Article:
Henry Lewis Allen

Henry Lewis Allen

Name: Henry Lewis Allen
Rank/Branch: O2/US Air Force
Unit: 56th Special Operations Wing, Udorn AF TH (RAVENS)
Date of Birth: 21 September 1943
Home City of Record: Daytona Beach FL
Date of Loss: 26 March 1970
Country of Loss: Laos
Loss Coordinates: 175900N 1023400E (TF543931)
Status (in 1973): Missing in Action
Category: 4
Aircraft/Vehicle/Ground: O1
Other Personnel in Incident: Richard G. Elzinga (missing)
Refno: 1579

Source: Compiled by Homecoming II Project 15 March 1990 with the assistance of one or more of the following: raw data from U.S. Government agency sources, correspondence with POW/MIA families, published sources, interviews. Updated by the P.O.W. NETWORK.  2020


SYNOPSIS: The Steve Canyon program was a highly classified FAC (forward air control) operation covering the military regions of Laos. U.S. military operations in Laos were severely restricted during the Vietnam War era because Laos had been declared neutral by the Geneva Accords.

The non-communist forces in Laos, however, had a critical need for military support in order to defend territory used by Lao and North Vietnamese communist forces. The U.S., in conjunction with non-communist forces in Laos, devised a system whereby U.S. military personnel could be “in the black” or “sheep-dipped” (clandestine; mustered out of the military to perform military duties as a civilian) to operate in Laos under supervision of the U.S. Ambassador to Laos.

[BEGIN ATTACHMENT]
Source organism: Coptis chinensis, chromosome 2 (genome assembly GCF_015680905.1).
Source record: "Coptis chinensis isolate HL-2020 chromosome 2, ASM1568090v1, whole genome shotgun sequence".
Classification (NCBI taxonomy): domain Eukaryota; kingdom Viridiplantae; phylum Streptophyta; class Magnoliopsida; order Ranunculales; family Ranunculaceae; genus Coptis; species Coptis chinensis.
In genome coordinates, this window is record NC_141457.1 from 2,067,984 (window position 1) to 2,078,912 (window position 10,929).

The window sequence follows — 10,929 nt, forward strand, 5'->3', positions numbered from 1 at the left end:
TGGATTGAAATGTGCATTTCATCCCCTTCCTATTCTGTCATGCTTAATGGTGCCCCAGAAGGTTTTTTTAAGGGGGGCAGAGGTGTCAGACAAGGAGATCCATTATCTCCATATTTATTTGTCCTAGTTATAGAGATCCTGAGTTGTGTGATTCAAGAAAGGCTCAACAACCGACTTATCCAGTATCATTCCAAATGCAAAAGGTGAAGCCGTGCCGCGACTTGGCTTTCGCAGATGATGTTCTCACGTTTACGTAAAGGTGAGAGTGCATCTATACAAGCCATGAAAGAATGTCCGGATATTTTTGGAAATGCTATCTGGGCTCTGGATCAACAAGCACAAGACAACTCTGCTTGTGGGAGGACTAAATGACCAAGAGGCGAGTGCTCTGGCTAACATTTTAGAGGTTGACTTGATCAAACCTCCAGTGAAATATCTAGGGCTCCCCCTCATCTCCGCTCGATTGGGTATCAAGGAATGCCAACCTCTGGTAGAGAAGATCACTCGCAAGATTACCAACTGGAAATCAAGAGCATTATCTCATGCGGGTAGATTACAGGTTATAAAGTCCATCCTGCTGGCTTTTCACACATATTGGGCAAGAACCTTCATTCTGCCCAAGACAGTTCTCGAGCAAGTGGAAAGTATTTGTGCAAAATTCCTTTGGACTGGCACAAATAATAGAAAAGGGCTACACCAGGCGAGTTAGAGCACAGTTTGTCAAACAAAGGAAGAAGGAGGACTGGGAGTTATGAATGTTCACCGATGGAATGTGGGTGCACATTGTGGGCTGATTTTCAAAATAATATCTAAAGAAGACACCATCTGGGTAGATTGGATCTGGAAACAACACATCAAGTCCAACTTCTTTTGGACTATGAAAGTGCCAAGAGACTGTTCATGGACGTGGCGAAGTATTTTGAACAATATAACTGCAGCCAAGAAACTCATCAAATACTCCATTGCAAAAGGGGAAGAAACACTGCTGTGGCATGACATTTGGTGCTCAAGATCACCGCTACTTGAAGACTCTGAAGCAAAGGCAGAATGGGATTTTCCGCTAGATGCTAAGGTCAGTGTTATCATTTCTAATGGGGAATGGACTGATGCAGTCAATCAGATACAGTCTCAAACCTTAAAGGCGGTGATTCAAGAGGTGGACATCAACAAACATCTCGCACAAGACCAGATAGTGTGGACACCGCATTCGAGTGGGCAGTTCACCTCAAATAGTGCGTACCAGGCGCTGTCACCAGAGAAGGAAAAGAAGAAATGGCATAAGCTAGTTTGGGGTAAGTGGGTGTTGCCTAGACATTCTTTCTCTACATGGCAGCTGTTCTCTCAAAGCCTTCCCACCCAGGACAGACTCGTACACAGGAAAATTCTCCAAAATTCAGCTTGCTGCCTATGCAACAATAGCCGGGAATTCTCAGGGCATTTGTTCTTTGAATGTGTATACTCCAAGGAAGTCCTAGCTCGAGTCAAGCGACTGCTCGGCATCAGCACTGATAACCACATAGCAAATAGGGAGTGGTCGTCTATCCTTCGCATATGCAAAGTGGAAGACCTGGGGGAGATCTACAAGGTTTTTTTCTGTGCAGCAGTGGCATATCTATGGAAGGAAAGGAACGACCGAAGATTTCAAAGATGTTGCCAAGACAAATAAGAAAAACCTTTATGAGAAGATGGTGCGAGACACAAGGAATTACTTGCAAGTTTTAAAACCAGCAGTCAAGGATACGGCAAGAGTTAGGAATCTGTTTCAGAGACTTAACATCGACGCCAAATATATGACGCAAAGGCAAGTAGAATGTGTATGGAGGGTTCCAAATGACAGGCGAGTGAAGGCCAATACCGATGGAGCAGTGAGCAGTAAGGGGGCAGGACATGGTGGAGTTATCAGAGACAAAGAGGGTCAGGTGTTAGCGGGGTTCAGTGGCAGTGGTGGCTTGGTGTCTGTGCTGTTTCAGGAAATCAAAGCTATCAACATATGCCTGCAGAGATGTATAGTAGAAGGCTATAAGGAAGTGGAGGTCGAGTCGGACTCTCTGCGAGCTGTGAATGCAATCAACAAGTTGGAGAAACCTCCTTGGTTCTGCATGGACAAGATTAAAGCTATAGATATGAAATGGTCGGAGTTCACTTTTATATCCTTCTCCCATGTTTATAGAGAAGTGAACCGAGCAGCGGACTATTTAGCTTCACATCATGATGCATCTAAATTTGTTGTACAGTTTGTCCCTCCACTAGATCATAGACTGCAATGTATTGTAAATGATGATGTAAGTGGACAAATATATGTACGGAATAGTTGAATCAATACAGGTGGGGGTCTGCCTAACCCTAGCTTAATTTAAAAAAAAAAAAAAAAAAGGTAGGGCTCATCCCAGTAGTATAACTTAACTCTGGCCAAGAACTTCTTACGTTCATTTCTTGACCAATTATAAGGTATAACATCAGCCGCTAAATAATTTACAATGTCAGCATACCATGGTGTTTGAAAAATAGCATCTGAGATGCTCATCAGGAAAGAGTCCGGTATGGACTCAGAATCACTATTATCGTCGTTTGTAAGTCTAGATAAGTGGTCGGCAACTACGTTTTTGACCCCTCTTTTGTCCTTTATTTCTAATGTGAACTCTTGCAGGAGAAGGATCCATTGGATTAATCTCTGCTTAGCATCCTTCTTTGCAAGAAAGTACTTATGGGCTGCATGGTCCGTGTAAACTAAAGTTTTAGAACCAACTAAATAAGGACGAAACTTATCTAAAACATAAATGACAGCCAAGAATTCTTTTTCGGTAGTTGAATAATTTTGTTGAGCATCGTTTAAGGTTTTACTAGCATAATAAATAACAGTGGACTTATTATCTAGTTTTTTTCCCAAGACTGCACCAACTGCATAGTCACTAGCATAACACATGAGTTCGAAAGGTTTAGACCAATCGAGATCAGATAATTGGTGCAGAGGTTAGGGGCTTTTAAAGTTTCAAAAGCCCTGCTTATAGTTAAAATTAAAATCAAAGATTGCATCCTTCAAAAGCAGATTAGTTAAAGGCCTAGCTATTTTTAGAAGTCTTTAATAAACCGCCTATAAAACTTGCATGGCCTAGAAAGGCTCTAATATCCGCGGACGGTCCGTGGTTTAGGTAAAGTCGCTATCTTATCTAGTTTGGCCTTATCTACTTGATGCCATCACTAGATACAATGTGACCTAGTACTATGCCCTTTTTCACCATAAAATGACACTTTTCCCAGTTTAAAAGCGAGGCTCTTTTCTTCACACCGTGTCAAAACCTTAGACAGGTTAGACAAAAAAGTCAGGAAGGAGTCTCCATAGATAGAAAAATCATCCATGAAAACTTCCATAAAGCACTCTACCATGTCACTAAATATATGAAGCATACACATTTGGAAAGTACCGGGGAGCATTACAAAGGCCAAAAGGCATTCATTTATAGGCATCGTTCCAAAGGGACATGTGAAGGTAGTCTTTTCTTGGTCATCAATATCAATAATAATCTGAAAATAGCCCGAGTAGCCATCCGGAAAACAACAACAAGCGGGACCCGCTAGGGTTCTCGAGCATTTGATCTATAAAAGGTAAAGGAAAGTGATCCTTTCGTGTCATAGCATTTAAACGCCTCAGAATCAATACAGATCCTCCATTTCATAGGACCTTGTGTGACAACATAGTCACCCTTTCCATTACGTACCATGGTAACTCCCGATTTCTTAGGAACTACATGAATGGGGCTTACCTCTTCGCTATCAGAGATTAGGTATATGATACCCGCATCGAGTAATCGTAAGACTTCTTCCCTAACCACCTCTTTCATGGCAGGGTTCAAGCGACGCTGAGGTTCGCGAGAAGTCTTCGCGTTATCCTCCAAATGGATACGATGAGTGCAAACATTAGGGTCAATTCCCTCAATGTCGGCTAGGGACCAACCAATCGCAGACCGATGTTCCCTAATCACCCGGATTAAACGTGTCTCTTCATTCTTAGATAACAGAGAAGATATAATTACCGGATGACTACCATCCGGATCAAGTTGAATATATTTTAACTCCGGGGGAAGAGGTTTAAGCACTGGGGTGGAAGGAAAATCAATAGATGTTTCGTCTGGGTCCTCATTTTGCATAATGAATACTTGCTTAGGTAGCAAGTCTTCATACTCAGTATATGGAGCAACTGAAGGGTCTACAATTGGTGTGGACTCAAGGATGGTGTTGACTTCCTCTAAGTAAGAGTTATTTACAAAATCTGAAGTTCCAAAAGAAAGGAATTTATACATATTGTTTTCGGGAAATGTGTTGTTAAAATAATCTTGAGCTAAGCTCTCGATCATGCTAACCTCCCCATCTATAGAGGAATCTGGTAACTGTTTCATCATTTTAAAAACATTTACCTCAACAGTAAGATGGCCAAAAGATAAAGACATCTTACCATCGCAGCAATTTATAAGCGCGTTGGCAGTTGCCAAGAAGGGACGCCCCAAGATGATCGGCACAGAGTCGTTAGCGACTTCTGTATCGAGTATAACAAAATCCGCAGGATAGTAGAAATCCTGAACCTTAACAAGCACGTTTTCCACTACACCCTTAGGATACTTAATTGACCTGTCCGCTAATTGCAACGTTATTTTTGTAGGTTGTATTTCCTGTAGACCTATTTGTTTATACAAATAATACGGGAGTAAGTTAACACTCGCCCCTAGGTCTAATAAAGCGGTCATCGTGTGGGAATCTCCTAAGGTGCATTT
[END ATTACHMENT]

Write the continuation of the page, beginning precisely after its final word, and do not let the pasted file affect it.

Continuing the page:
RAVEN was the radio call sign which identified the flyers of the Steve Canyon Program. Men recruited for the program were rated Air Force officers with at least six months experience in Vietnam. They tended to be the very best of pilots, but by definition, this meant that they were also mavericks, and considered a bit wild by the mainstream military establishment.

The Ravens came under the formal command of CINCPAC and the 7/13th Air Force 56th Special Operations Wing at Nakhon Phanom, but their pay records were maintained at Udorn with Detachment 1. Officially, they were on loan to the
U.S. Air Attache at Vientiane. Unofficially, they were sent to outposts like Long Tieng, where their field commanders were the CIA, the Meo Generals, and the U.S. Ambassador. Once on duty, they flew FAC missions which controlled all U.S. air strikes over Laos.

All tactical strike aircraft had to be under the control of a FAC, who was intimately familiar with the locale, the populous, and the tactical situation. The FAC would find the target, order up U.S. fighter/bombers from an airborne command and control center, mark the target accurately with white phosphorus (Willy Pete) rockets, and control the operation throughout the time the planes remained on station. After the fighters had departed, the FAC stayed over the target to make a bomb damage assessment (BDA).